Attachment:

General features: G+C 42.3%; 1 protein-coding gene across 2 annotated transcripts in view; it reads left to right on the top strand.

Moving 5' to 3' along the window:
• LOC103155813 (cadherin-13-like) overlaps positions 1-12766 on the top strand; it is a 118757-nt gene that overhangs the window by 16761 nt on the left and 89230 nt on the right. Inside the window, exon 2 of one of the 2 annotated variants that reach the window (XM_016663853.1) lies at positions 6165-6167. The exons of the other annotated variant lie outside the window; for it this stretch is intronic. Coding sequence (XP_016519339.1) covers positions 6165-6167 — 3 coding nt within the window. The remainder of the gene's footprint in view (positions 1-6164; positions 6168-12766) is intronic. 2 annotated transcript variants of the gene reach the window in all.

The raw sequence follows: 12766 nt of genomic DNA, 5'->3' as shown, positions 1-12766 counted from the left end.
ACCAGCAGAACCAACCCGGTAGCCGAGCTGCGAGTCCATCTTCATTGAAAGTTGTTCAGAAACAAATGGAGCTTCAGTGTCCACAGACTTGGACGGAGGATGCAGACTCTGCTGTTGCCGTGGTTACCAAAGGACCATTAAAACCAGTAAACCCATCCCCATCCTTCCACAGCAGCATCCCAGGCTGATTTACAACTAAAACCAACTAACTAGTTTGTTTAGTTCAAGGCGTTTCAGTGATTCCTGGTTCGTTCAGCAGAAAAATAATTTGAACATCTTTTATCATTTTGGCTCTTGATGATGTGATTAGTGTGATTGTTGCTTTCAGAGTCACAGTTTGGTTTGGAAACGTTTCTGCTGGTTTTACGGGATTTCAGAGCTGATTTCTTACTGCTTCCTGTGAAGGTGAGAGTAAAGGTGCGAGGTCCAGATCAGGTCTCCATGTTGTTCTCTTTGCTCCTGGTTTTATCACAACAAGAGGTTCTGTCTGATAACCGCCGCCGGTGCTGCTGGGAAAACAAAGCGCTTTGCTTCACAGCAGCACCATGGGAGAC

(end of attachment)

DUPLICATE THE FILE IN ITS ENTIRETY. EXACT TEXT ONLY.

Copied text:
General features: G+C 42.3%; 1 protein-coding gene across 2 annotated transcripts in view; it reads left to right on the top strand.

Moving 5' to 3' along the window:
• LOC103155813 (cadherin-13-like) overlaps positions 1-12766 on the top strand; it is a 118757-nt gene that overhangs the window by 16761 nt on the left and 89230 nt on the right. Inside the window, exon 2 of one of the 2 annotated variants that reach the window (XM_016663853.1) lies at positions 6165-6167. The exons of the other annotated variant lie outside the window; for it this stretch is intronic. Coding sequence (XP_016519339.1) covers positions 6165-6167 — 3 coding nt within the window. The remainder of the gene's footprint in view (positions 1-6164; positions 6168-12766) is intronic. 2 annotated transcript variants of the gene reach the window in all.

The raw sequence follows: 12766 nt of genomic DNA, 5'->3' as shown, positions 1-12766 counted from the left end.
ACCAGCAGAACCAACCCGGTAGCCGAGCTGCGAGTCCATCTTCATTGAAAGTTGTTCAGAAACAAATGGAGCTTCAGTGTCCACAGACTTGGACGGAGGATGCAGACTCTGCTGTTGCCGTGGTTACCAAAGGACCATTAAAACCAGTAAACCCATCCCCATCCTTCCACAGCAGCATCCCAGGCTGATTTACAACTAAAACCAACTAACTAGTTTGTTTAGTTCAAGGCGTTTCAGTGATTCCTGGTTCGTTCAGCAGAAAAATAATTTGAACATCTTTTATCATTTTGGCTCTTGATGATGTGATTAGTGTGATTGTTGCTTTCAGAGTCACAGTTTGGTTTGGAAACGTTTCTGCTGGTTTTACGGGATTTCAGAGCTGATTTCTTACTGCTTCCTGTGAAGGTGAGAGTAAAGGTGCGAGGTCCAGATCAGGTCTCCATGTTGTTCTCTTTGCTCCTGGTTTTATCACAACAAGAGGTTCTGTCTGATAACCGCCGCCGGTGCTGCTGGGAAAACAAAGCGCTTTGCTTCACAGCAGCACCATGGGAGAC